The project that I imagined in 2015 consisted of a series of scenes set in 2004 BC with an explosion into a contemporary landscape, that was incarnated in the voice and ghost of Khaled Al Assaad. When the project developed and the possibility to make the production in Germany was becoming concrete, it seemed to me that there were other elements that these themes beckoned, and so I set about to create a bilingual and bi-cultural arena for a performance within the framework of these themes, in which there would be space for a significant actualization of voices from German actors and Arab actors. In a second chapter of research, I turned to the European Imperial project that focused on the Near East and aspects of European identity amongst the relics of ancient civilizations in our region. That led me to the scenes in Babylon that take place amongst members of the German Oriental Society’s expedition there that began in 1899. What I found fascinating about that episode in European history was the degree to which many of these missions, whether French or British or the later the German, were in fact seeking amongst the stones and artifacts and remnants of ancient Mesopotamian and Acadian and Assyrian cultures, for aspects of identity that were entirely European. A large part of their motivation was around the idea of the search for a confirmation of identity amongst the remains and the ruins of ancient civilizations. And this very orientalist need for the reaffirmation of a Euro-centric Judeo-Christian self, reminded me in a very indirect way –although the sequences of the play then didn’t explore this– of the need that ISIS displayed much later, to affirm their own notions of history, of self, and of their own masculinity through the destruction of these items.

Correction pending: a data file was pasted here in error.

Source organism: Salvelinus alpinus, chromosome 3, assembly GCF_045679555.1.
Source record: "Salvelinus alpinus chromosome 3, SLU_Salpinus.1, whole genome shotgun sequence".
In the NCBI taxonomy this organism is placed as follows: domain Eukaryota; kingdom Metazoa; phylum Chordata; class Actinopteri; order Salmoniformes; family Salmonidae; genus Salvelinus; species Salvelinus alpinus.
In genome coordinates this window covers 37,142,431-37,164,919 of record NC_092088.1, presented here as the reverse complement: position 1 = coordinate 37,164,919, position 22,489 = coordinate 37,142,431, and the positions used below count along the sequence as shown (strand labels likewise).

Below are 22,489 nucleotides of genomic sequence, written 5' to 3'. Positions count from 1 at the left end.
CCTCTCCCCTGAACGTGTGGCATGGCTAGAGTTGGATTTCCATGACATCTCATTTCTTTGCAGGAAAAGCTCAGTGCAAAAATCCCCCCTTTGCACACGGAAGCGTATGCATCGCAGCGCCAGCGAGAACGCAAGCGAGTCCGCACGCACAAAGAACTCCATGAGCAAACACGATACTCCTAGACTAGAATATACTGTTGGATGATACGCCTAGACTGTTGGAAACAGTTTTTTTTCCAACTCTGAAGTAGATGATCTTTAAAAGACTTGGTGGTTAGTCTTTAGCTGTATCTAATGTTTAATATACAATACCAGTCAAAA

The Daesh/ISIS scenes and the European scenes have an element in common, and in this they rejoin the Sumerian revolutionary scenes as well, that is the inability of male patriarchies to hear or understand the potentiality of Nin-Gal’s revolutionary song, and their reinterpretation and redirecting of its significance into a matrix of notions that only reaffirm their own status quo. And so the sliding timelines that move between 2000 BC, 1903, 2015, 2035 are all explorations of either the destruction of the revolutionary song, or its misinterpretation, or its re-appropriation into a matrix of meanings that defend a patriarchal status quo.

 

5- In Ur liberalism and poems transcend war and obscurantism. Nin-Gal, Goddess daughter and governess of Ur, says: “What Ur writes will not be erased”. Indeed, Ur fights back with scribes and poems instead of armies and weapons. Can you tell us more? What message are you conveying to the world?

 

Nin-Gal’s revolutionary song is a utopic project. Faced with barbarism, she doubles on the principles of her utopic project, that are at once civic, sexual and literary. Her song therefore is transcendental, it seeks to inscribe into poetry the impossible aspects of her reality.

I was also interested in the possibility that she is aware of the futility of this project, and in spite of that her persistent pursuit should be absolute, almost tyrannical. In fact, she does become tyrannical. And with this, I wanted the space of the text, and the space of the performance to maintain an aspect of radical alterity that might be something other than a forensic examination of causes or a self-reflexive examination of consequences.

 

6- Nin-Gal states in the play: “You don’t know the power of an open door”. Indeed, Ur keeps its doors open despite everything, and we could claim that this leads to its destruction. Could you give us your view on this open-door policy? How does it relate to our reality?

 

Theater, in my opinion, should primarily examine the impossible, not the possible. In that, theater has a more coherent function, at least in its ability to create an imaginary space.

There are other elements of context in this production that are significant. It’s not by accident that Ur should be birthed in Germany where, as we know the borders were, as it were, open for the victims of Syrian uprisings and civil wars. And so the questions on the nature of the city, the nature of consequences of the revolutionary song, or the consequences of contemporary history are being played out in Germany. And so, in its seeking of definitions for new cities, new shapes of meaning and reading and understanding and appropriating, Ur takes on a particular significance in the context of Germany and Munich in this instance and generally in Europe.